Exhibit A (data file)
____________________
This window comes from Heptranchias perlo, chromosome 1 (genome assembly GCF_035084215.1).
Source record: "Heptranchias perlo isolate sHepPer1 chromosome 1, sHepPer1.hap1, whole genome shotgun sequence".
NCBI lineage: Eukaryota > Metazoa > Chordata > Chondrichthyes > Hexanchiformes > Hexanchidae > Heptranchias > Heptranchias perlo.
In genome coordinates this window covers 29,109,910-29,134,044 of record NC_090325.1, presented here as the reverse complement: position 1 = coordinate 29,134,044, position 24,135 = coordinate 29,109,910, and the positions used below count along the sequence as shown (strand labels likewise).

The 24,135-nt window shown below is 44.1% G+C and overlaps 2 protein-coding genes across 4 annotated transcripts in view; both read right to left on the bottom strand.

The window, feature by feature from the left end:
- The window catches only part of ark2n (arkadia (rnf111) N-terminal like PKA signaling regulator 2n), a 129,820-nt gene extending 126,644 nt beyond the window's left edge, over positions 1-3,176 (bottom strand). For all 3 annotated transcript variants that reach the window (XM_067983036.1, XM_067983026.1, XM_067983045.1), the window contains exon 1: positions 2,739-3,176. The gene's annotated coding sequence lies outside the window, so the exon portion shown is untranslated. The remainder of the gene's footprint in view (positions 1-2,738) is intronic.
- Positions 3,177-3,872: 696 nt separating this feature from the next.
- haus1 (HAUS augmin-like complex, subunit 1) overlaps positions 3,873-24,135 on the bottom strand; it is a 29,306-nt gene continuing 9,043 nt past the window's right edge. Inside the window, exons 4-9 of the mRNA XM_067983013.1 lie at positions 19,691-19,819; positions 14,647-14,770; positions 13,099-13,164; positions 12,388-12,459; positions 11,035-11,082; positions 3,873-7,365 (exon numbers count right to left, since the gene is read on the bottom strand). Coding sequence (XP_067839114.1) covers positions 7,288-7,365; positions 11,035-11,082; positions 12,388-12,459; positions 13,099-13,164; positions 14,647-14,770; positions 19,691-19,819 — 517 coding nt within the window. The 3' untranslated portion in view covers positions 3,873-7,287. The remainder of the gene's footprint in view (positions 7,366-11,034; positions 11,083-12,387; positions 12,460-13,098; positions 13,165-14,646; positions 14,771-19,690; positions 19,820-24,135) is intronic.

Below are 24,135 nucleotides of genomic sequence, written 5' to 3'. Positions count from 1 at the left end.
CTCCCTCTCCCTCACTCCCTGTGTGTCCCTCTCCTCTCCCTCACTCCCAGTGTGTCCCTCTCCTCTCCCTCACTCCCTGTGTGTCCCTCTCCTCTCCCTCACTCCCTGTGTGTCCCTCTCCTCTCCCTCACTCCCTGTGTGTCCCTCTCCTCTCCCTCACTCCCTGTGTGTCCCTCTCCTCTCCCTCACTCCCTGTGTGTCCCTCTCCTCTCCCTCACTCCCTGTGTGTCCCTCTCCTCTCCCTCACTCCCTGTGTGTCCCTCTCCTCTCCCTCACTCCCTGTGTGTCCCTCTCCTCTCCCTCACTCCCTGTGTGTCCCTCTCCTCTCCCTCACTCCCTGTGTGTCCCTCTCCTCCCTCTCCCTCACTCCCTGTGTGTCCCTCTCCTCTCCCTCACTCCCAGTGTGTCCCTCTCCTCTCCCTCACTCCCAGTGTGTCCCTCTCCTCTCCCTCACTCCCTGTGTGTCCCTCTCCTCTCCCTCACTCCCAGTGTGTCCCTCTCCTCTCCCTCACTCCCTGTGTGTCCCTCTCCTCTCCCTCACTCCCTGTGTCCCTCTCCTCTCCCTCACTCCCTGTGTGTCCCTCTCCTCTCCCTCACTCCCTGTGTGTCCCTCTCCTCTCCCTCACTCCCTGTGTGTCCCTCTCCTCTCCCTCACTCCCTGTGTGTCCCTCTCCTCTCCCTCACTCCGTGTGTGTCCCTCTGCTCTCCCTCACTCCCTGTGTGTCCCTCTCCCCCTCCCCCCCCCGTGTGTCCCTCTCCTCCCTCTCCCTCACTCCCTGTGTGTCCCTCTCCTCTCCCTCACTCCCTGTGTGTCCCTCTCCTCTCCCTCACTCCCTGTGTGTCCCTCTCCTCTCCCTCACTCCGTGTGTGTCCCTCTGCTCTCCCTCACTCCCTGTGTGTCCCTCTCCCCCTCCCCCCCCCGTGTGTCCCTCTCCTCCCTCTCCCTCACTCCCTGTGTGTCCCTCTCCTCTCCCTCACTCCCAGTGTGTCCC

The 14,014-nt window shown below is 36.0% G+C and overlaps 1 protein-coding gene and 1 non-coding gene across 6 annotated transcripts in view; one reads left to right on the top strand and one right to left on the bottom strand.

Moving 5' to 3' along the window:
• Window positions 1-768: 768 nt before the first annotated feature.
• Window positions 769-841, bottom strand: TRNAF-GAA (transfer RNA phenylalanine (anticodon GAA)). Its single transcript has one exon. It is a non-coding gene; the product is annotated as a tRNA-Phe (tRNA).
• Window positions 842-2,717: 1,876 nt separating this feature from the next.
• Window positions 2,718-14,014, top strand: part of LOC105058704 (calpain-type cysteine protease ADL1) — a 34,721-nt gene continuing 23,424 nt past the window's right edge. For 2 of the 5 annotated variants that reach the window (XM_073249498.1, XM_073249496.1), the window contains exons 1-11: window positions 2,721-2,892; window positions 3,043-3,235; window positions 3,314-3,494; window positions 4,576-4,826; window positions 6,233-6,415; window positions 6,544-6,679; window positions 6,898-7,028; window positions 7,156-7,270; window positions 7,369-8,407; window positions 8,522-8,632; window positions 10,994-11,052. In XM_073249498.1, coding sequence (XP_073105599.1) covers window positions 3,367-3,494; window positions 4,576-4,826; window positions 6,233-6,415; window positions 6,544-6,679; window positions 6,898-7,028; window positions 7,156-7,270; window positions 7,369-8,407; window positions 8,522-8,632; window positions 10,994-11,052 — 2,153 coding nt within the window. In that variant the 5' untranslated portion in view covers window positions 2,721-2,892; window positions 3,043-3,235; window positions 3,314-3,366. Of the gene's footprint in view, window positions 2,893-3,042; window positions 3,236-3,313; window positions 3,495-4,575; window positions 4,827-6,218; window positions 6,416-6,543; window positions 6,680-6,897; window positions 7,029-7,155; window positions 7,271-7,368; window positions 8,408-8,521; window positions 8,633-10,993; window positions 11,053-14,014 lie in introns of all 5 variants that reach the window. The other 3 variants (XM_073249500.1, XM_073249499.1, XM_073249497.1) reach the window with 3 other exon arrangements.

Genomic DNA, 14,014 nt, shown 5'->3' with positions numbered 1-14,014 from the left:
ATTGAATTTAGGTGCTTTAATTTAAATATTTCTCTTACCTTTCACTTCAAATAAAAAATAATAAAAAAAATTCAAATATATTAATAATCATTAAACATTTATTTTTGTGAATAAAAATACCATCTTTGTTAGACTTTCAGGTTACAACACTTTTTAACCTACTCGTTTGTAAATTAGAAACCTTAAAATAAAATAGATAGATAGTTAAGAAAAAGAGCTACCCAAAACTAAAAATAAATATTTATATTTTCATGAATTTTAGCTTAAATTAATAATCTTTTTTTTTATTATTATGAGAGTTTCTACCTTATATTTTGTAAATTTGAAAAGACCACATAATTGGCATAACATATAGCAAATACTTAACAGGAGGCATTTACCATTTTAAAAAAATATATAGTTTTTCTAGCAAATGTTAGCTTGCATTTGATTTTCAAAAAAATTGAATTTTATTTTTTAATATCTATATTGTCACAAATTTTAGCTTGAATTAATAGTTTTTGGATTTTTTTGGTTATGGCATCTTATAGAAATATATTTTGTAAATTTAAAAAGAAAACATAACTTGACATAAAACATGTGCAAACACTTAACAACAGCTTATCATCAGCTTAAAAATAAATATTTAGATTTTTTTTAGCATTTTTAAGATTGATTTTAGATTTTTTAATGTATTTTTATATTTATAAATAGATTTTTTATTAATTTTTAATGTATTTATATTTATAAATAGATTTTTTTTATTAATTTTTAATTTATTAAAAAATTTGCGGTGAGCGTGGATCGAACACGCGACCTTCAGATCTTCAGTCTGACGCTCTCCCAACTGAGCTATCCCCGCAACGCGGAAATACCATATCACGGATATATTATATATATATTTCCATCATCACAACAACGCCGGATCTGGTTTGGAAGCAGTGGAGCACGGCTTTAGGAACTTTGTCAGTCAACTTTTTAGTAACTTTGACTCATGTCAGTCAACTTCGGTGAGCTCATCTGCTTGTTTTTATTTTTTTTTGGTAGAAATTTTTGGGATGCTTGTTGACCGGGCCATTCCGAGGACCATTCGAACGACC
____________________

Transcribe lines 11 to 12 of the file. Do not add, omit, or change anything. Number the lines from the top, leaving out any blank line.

CTCCCTCTCCCTCACTCCCTGTGTGTCCCTCTCCTCTCCCTCACTCCCAGTGTGTCCCTCTCCTCTCCCTCACTCCCTGTGTGTCCCTCTCCTCTCCCTCACTCCCTGTGTGTCCCTCTCCTCTCCCTCACTCCCTGTGTGTCCCTCTCCTCTCCCTCACTCCCTGTGTGTCCCTCTCCTCTCCCTCACTCCCTGTGTGTCCCTCTCCTCTCCCTCACTCCCTGTGTGTCCCTCTCCTCTCCCTCACTCCCTGTGTGTCCCTCTCCTCTCCCTCACTCCCTGTGTGTCCCTCTCCTCTCCCTCACTCCCTGTGTGTCCCTCTCCTCTCCCTCACTCCCTGTGTGTCCCTCTCCTCCCTCTCCCTCACTCCCTGTGTGTCCCTCTCCTCTCCCTCACTCCCAGTGTGTCCCTCTCCTCTCCCTCACTCCCAGTGTGTCCCTCTCCTCTCCCTCACTCCCTGTGTGTCCCTCTCCTCTCCCTCACTCCCAGTGTGTCCCTCTCCTCTCCCTCACTCCCTGTGTGTCCCTCTCCTCTCCCTCACTCCCTGTGTCCCTCTCCTCTCCCTCACTCCCTGTGTGTCCCTCTCCTCTCCCTCACTCCCTGTGTGTCCCTCTCCTCTCCCTCACTCCCTGTGTGTCCCTCTCCTCTCCCTCACTCCCTGTGTGTCCCTCTCCTCTCCCTCACTCCGTGTGTGTCCCTCTGCTCTCCCTCACTCCCTGTGTGTCCCTCTCCCCCTCCCCCCCCCGTGTGTCCCTCTCCTCCCTCTCCCTCACTCCCTGTGTGTCCCTCTCCTCTCCCTCACTCCCTGTGTGTCCCTCTCCTCTCCCTCACTCCCTGTGTGTCCCTCTCCTCTCCCTCACTCCGTGTGTGTCCCTCTGCTCTCCCTCACTCCCTGTGTGTCCCTCTCCCCCTCCCCCCCCCGTGTGTCCCTCTCCTCCCTCTCCCTCACTCCCTGTGTGTCCCTCTCCTCTCCCTCACTCCCAGTGTGTCCC

The 14,014-nt window shown below is 36.0% G+C and overlaps 1 protein-coding gene and 1 non-coding gene across 6 annotated transcripts in view; one reads left to right on the top strand and one right to left on the bottom strand.